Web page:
National Geographic recently published an interactive Serengeti lion feature that has the internet swooning. Complementing the coverage of the lions in the August 2013 print issue of the magazine, the interactive feature allows users to get up close and personal with the Vumbi pride. Michael “Nick” Nichols, a photographer, and Nathan Williamson, a videographer, made several trips to the Serengeti between July 2011 and January 2013. The duo used cameras mounted on a robotic tank and a remote-control toy car to obtain images that had never before been taken of the lions from low angles and within close proximity. These images were paired with the ones they took by hand and in total, Nichols collected 242,000 images and Williamson recorded 200 hours of video during this time.This interactive feature allows users to sneak into the private lives of these lions, lives that seem to always strike a delicate balance between feast and famine. Explore the Serengeti lion feature here.
If you’re a frequent traveler as well as an animal-lover, there are two scenarios that likely describe you: petless and sad about it, or pet-owner, but usually forced to leave it at home or board it. Neither is a happy option, but the always-innovative Aspen Animal Shelter has a furry, feel-good Band-Aid for you.
The for-profit, no-kill shelter offers a Rent-a-Pet program that allows visitors to borrow dogs from two hours to an entire weekend. Explains Director Seth Sachson, “Our motto is ‘Exercise your heart. Walk a dog or cuddle a cat.’ It’s meaningful for a shelter to have this type of program, because these are adoptable animals, and visitors and volunteers are helping the dogs get exercise and develop socialization skills.”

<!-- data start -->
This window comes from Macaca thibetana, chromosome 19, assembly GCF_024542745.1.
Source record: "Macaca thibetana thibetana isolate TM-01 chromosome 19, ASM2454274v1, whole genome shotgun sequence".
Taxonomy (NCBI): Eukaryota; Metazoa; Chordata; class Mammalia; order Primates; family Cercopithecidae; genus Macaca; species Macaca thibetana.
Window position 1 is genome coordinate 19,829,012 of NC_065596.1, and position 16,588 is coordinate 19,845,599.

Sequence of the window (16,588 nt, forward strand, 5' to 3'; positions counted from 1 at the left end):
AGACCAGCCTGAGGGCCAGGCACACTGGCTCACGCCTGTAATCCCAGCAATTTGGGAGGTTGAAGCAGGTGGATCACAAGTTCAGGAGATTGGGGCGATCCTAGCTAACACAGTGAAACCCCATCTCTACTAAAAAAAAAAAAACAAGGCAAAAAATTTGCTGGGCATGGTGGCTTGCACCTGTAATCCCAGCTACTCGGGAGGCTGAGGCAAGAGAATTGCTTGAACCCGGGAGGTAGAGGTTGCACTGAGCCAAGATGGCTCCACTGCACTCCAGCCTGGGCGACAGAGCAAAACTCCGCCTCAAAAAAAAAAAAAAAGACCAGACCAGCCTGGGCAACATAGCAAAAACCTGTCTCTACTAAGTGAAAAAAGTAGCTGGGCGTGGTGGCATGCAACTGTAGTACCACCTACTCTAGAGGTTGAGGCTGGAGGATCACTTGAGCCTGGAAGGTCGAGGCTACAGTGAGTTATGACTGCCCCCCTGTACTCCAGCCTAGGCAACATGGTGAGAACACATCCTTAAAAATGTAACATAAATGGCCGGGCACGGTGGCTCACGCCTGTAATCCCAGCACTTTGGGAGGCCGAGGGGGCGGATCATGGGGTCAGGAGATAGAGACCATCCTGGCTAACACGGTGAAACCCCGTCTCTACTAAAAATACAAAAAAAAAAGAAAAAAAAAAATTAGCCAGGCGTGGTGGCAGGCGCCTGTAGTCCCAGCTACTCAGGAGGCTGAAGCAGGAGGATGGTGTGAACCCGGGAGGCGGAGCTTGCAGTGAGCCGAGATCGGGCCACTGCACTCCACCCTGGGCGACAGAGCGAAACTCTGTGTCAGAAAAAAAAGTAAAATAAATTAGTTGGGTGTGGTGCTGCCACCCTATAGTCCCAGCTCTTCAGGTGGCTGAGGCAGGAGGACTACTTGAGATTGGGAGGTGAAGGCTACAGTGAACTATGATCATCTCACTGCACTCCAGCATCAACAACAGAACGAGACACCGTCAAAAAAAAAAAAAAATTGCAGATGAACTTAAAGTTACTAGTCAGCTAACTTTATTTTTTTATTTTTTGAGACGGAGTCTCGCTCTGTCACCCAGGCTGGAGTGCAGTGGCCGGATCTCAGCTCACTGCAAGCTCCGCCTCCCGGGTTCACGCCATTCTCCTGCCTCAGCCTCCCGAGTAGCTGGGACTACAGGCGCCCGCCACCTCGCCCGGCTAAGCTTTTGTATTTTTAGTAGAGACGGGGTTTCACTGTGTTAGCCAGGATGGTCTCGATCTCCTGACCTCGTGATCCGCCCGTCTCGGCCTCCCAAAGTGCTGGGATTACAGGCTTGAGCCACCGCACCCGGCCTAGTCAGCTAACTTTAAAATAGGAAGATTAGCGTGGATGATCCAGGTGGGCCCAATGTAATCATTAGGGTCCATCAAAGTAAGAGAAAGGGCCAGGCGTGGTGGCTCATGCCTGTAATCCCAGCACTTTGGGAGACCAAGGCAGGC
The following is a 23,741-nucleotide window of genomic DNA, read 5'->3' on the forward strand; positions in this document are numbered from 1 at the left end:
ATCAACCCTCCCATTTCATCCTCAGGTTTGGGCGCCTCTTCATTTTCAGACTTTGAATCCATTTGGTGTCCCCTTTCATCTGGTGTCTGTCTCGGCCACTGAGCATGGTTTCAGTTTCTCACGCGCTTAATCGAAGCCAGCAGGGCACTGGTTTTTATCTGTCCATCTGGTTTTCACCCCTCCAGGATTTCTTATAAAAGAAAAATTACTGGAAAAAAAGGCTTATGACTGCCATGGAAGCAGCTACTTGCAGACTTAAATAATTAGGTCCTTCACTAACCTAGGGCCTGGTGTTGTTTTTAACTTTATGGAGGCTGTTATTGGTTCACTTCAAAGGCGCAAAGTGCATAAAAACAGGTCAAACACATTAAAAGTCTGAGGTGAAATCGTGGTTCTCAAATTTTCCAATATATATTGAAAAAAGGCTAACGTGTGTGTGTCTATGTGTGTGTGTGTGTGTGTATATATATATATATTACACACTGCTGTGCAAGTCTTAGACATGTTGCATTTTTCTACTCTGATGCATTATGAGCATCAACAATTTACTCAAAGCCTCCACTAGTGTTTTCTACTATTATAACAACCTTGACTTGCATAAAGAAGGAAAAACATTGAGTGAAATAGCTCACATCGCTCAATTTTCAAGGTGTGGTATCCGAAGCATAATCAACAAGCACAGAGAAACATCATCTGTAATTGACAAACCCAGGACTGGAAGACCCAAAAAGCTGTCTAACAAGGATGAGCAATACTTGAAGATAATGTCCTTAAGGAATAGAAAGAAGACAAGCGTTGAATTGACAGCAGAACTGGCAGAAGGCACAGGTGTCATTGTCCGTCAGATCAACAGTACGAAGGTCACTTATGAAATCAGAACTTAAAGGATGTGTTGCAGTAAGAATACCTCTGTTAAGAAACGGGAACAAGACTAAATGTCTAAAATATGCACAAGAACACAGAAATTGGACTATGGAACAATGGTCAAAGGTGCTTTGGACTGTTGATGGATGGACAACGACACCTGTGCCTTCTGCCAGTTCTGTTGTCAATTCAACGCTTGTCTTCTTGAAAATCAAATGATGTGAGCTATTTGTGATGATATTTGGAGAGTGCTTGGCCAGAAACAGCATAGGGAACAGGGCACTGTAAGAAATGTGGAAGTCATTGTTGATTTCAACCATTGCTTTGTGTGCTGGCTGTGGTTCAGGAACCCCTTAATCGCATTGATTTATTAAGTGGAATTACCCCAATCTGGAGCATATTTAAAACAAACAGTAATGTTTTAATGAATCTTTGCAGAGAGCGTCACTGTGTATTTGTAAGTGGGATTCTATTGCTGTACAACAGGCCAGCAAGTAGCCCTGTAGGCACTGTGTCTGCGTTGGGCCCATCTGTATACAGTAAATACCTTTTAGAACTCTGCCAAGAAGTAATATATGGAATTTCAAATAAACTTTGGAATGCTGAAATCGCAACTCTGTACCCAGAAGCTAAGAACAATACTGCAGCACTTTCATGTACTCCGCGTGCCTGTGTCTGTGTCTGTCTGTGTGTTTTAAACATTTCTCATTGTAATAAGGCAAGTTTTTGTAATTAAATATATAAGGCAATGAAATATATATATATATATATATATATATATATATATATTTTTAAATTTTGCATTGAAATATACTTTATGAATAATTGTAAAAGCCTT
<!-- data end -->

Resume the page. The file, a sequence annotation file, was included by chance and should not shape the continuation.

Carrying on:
Rent-a-Pet, which is also open to residents, pairs pet-friendly people with dogs (or cats) to ensure a good fit. If your desire is to spend a full day out on the trails, you’ll get an athletic animal that’s up to the task. Casual strolls may find you with a more mellow mutt. And, bonus: like most ski towns, Aspen is incredibly dog-friendly, so you’ll find that many hotels (including the toniest of properties) welcome pets.
Ben Friberg is a 35 year old musician from Chattanooga, Tennessee who recently became the first person to paddleboard from Cuba to Florida. According to a Reuters interview, Friberg’s almost entirely stand-up feat last week was an endeavor to “promote peace and understanding between Cuba and the United States and to promote a healthy lifestyle.” The journey between Cuba and Key West, Florida is 110 miles. Friberg completed the trip in 28 hours, sitting only for snacks. He was followed by a support boat that included a navigator as well as a medic.
Ugh. Layovers. We’ve all had to while away the hours at airports, but regular travelers know that every so often, a layover can be more respite than penance. Such is the case with Vancouver International Airport, a modern marvel with art and architecture to die for.
In addition to high-tech design that includes soaring ceilings, lots of skylights, and sculpture from the region’s indigenous tribes, there’s a leafy, indoor aquarium/park area ideal for destressing, and loads of boutiques and food outlets that are a notch above the standard airport fare.
What makes YVR (the airport code) equally distinctive, however, is the Fairmont Vancouver Airport hotel. Sure, other hotels have airports, but have you ever stayed in them? What you usually get is a musty, generic, not terribly hygenic, overpriced room, and a complete lack of serenity or style. The Fairmont, by contrast, is an oasis not only for guests, but travelers just passing through on layover. Read on for the best ways to spend your layover at YVR (for once, you can hope it’s a long one).